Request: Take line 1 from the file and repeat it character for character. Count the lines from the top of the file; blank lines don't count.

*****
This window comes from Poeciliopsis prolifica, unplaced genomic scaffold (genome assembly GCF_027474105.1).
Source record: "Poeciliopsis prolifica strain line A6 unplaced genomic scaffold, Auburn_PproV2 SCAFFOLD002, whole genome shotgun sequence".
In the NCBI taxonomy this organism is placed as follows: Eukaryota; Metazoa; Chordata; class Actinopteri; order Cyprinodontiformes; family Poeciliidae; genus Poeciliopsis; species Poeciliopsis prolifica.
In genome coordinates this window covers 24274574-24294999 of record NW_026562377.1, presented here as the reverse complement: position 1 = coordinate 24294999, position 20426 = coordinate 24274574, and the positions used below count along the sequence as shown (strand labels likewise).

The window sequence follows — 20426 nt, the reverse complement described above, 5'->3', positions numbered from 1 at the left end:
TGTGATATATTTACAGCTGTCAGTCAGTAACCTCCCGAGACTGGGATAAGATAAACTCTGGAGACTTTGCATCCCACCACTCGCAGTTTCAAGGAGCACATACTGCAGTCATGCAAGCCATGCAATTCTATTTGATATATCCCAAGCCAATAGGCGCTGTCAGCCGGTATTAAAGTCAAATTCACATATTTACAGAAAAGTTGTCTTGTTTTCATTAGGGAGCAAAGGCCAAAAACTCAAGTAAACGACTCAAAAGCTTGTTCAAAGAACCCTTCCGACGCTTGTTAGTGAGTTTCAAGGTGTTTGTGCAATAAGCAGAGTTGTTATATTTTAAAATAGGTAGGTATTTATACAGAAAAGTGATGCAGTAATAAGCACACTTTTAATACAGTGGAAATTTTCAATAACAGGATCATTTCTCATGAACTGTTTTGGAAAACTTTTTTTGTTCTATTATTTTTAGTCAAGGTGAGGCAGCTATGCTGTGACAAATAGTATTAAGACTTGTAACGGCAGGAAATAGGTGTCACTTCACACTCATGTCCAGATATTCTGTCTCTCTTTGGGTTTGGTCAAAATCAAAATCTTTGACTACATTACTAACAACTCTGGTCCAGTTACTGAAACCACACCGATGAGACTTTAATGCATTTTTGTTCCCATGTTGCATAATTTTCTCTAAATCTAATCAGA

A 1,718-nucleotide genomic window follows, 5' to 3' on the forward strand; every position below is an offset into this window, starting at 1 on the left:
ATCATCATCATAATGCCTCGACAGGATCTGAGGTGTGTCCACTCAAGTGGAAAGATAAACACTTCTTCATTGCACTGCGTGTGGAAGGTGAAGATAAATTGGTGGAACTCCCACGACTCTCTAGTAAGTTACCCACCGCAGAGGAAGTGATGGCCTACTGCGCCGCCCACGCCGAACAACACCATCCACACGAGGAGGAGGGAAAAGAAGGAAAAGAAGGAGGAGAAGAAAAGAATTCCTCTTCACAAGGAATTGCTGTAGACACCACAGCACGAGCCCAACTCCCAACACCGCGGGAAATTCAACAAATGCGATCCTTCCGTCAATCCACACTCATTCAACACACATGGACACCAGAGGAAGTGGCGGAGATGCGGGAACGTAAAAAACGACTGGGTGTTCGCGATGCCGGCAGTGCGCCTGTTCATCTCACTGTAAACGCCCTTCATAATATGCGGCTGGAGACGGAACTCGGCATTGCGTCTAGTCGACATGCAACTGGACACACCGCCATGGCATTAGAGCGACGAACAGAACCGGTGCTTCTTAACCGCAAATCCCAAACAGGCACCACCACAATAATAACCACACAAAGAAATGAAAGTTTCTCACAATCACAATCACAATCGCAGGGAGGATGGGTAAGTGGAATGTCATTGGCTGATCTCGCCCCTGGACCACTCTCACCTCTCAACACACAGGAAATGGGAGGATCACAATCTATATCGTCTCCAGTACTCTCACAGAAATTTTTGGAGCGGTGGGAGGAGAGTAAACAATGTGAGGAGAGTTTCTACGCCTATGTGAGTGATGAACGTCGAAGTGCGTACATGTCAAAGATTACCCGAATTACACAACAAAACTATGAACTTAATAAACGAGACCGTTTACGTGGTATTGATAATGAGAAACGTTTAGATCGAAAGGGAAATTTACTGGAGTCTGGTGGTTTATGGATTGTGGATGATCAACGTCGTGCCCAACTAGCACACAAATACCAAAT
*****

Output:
This window comes from Poeciliopsis prolifica, unplaced genomic scaffold (genome assembly GCF_027474105.1).